Richard E. Cunha, a cinematographer and the director of a quartet of low-budget movies in the late 1950s that have achieved cult status among horror and sci-fi film aficionados, including “Giant From the Unknown” and “She Demons,” has died. He was 83.
Cunha died of heart failure Sept. 18 at his home in Oceanside, Calif., his family said.
Cunha, who was born in Honolulu, served as an Army Air Forces cameraman during World War II. He had a decade of industrial films, commercials and television work behind him when he moved into low-budget feature filmmaking in 1957.
Cunha directed only a handful of films, with his four best-known ones released in 1958-59: “Giant From the Unknown,” “She Demons,” “Missile to the Moon” and “Frankenstein’s Daughter.”
Aimed at the drive-in and neighborhood movie-house market, they were made on shoestring budgets of $65,000 or less with six-day shooting schedules.
Steve Kronenberg, a writer for Monsters From the Vault magazine, once wrote that Cunha “made a lasting contribution to low-budget genre filmmaking.” Kronenberg deemed all four films “genuine genre gems” that are “tinged with an edgy nastiness and political incorrectness.”
Critically, however, Cunha’s films were a bust.
“Leonard Maltin’s Movie Guide” dismisses “Missile to the Moon,” starring Richard Travis and Cathy Downs, as: “Preposterous, low-budget sci-fi about lunar expedition finding sinister female presiding over race of moon-women. Lots of laughs, for all the wrong reasons.”
“Too boring to be funny,” Maltin’s book says of “She Demons,” in which three men and a sexy woman “are stranded on an island inhabited by Nazi criminals, a mad scientist, and the title creatures.” It starred Irish McCalla and Tod Griffin.
“They were not popular with the critics, but down on the level of ‘monster kids’ -- as we sci-fi/horror nuts call ourselves -- these movies have always been big favorites,” fantasy and science fiction movie expert Tom Weaver told The Times last week.
“They were fairly crudely made, but Cunha, for a low-budget guy, had a bit of a flair for this stuff and some of them were actually scary in some spots.”
“Giant From the Unknown,” starring Ed Kemmer and Sally Fraser, is a suspended-animation tale about a 400-year-old Spanish conquistador terrorizing modern Californians. The giant monster was played by 6-foot-6-inch former prizefighter Buddy Baer, with makeup by the legendary Jack P. Pierce (“Frankenstein,” “The Mummy” and “The Wolf Man”). And, “just by itself, that was pretty scary,” Weaver said.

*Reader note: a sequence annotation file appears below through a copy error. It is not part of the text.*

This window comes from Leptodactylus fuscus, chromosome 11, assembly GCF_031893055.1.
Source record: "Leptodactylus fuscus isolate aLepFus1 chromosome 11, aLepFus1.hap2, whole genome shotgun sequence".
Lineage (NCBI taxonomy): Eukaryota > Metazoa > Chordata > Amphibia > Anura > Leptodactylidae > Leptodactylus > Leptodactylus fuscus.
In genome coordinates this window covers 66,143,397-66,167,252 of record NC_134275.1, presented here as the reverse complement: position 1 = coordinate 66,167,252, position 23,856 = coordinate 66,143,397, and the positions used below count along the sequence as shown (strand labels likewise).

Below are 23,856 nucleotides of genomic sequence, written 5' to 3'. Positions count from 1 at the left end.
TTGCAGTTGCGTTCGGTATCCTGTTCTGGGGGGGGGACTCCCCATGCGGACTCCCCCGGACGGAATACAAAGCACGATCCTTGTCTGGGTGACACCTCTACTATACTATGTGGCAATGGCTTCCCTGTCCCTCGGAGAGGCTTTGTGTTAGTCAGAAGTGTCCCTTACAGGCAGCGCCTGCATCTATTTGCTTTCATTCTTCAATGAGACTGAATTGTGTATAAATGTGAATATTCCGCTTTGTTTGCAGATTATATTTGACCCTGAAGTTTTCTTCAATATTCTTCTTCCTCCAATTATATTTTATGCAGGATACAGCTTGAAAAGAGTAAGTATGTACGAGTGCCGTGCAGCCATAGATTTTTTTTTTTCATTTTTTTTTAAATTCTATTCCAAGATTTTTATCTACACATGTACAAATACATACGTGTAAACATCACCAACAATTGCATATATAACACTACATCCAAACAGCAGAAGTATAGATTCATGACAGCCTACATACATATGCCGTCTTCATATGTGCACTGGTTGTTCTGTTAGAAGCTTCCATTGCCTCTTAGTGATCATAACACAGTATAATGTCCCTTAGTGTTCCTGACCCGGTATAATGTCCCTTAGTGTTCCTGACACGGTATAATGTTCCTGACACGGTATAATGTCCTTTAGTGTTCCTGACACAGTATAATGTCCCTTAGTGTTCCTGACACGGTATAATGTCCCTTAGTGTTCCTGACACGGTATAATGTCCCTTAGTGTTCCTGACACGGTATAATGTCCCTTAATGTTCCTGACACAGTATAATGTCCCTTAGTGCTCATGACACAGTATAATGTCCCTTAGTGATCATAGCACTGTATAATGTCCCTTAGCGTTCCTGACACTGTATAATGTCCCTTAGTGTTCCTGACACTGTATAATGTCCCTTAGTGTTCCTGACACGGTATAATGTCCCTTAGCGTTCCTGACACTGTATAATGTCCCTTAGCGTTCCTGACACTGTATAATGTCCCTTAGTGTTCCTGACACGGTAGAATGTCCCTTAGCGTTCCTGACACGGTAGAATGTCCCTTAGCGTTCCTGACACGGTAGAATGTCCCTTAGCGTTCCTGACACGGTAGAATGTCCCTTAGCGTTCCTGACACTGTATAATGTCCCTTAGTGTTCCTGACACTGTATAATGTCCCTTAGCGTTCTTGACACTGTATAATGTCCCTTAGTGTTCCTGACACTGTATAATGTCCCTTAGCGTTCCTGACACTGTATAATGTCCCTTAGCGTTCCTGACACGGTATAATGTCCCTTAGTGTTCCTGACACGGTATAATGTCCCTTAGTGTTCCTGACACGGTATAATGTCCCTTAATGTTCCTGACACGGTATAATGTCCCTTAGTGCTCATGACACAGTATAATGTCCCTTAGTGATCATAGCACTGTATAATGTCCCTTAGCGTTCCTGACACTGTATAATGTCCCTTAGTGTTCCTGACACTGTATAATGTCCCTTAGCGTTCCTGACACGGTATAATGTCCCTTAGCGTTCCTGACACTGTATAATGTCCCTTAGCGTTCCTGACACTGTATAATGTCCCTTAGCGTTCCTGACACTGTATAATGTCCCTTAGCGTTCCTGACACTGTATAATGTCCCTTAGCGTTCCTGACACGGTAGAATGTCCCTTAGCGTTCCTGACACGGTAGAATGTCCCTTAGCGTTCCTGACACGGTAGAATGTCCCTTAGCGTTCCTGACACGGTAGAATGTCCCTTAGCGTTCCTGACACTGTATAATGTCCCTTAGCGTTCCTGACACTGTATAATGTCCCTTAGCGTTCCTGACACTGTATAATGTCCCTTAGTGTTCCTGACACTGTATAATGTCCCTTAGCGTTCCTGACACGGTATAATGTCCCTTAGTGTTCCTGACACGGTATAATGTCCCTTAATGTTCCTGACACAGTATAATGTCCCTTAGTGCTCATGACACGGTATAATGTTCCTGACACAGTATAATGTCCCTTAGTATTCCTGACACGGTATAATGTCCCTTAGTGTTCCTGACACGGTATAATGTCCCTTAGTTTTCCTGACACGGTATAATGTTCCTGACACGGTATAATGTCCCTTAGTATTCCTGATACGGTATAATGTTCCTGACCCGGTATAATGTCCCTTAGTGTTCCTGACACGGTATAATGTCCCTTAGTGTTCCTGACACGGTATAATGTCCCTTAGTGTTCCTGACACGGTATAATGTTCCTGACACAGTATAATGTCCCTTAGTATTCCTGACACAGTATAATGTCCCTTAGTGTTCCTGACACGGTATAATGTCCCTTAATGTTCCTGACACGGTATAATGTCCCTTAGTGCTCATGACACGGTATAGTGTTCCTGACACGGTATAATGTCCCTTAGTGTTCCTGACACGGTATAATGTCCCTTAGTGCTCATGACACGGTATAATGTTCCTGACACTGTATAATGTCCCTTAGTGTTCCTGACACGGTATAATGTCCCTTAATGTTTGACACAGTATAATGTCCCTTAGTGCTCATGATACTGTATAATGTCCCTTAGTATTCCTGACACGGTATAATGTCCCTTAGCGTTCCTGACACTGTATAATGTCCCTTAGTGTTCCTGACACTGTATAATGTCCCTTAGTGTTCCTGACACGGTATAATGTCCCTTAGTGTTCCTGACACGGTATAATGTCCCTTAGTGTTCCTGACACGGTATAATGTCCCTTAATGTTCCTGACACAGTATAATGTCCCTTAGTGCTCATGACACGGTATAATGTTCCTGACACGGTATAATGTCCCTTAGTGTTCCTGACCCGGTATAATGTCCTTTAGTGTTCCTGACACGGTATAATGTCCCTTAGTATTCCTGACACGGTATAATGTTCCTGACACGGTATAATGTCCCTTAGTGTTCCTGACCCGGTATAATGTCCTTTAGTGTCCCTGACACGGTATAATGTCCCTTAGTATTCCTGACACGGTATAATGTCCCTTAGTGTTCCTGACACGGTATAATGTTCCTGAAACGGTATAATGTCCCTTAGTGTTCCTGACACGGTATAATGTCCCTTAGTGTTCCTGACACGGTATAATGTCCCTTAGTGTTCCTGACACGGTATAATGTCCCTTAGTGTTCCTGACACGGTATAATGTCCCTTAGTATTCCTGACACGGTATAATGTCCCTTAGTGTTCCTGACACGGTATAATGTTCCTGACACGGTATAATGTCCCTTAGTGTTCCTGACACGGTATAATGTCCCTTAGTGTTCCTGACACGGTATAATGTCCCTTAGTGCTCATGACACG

Cunha had no illusions about his films, especially about what they’d do for the careers of the actors who appeared in them.
“I don’t recall what happened to any of these people,” he told Weaver in a 1984 Q&A; article in Fangoria magazine. “It always seems whenever I make a picture, that’s the person’s last picture. It must be something I do.”
His shoestring film budgets always posed a problem.
Funds were so meager on “Missile to the Moon,” he said, “that it was just impossible to create the proper atmosphere for a spaceship -- although I think, on the money we did have, the interior of the spaceship worked well. It included many pieces of grip equipment, as I recall, and we used a big dimmer bank for some of the controls on the missile.”
With “X number of dollars” available, he said, “you don’t run over on these low-budget films -- you shoot the opening scenes and the end scenes, and then fill in the picture in between.”
Born in 1922, Cunha attended Art Center School in Los Angeles and briefly ran a photo studio in Hollywood.
But the day after the Japanese bombed Pearl Harbor on Dec. 7, 1941, he enlisted in the Army Air Forces. As part of the photographic division, he shot reconnaissance missions over Africa, India, China, South America and the Aleutian Islands. Later, as a member of the Army Air Force’s First Motion Picture Unit, he shot military training films at “Fort Roach,” as the Hal Roach Studios in Culver City were dubbed during the war.
After the war, Cunha formed his own company, which produced industrial films and TV commercials. His commercials for Admiral Radio and Television were among the first televised over Los Angeles’ first commercial TV station, KTLA.
As a cameraman, he shot the early TV shows “The Adventures of Marshal O’Dell” and “Captain Bob Steele and the Border Patrol.” He later served as a director of photography on “Death Valley Days” and “Branded” TV series before working as a director and cinematographer for Screen Gems’ commercial division.
Cunha is survived by his wife of 62 years, Kathryn “Peaches” Cunha; sons Rick, Michael and Anthony; a daughter, Kathryn; a sister, Mae Cunha Ross; seven grandchildren; and two great-grandchildren. His son Steven died in 1972.